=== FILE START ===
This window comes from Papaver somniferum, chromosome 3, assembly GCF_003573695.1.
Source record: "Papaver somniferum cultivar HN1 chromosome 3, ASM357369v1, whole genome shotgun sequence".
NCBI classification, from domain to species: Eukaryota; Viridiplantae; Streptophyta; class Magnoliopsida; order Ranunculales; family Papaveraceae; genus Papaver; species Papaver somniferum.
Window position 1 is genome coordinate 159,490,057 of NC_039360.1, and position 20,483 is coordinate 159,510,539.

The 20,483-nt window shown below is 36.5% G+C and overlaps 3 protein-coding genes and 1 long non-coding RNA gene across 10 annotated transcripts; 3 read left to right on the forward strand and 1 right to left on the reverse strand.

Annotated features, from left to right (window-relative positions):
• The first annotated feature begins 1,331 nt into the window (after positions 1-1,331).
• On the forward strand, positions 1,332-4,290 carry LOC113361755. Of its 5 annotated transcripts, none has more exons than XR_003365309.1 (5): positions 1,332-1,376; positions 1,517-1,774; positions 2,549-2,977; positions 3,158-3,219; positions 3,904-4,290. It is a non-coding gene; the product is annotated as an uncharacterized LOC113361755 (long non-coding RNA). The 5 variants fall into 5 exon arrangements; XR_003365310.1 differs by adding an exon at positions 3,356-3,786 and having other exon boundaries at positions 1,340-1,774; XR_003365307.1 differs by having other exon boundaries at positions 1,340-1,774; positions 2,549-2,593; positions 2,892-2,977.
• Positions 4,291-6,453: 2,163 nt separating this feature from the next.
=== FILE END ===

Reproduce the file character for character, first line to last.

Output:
This window comes from Papaver somniferum, chromosome 3, assembly GCF_003573695.1.
Source record: "Papaver somniferum cultivar HN1 chromosome 3, ASM357369v1, whole genome shotgun sequence".
NCBI classification, from domain to species: Eukaryota; Viridiplantae; Streptophyta; class Magnoliopsida; order Ranunculales; family Papaveraceae; genus Papaver; species Papaver somniferum.
Window position 1 is genome coordinate 159,490,057 of NC_039360.1, and position 20,483 is coordinate 159,510,539.

The 20,483-nt window shown below is 36.5% G+C and overlaps 3 protein-coding genes and 1 long non-coding RNA gene across 10 annotated transcripts; 3 read left to right on the forward strand and 1 right to left on the reverse strand.

Annotated features, from left to right (window-relative positions):
• The first annotated feature begins 1,331 nt into the window (after positions 1-1,331).
• On the forward strand, positions 1,332-4,290 carry LOC113361755. Of its 5 annotated transcripts, none has more exons than XR_003365309.1 (5): positions 1,332-1,376; positions 1,517-1,774; positions 2,549-2,977; positions 3,158-3,219; positions 3,904-4,290. It is a non-coding gene; the product is annotated as an uncharacterized LOC113361755 (long non-coding RNA). The 5 variants fall into 5 exon arrangements; XR_003365310.1 differs by adding an exon at positions 3,356-3,786 and having other exon boundaries at positions 1,340-1,774; XR_003365307.1 differs by having other exon boundaries at positions 1,340-1,774; positions 2,549-2,593; positions 2,892-2,977.
• Positions 4,291-6,453: 2,163 nt separating this feature from the next.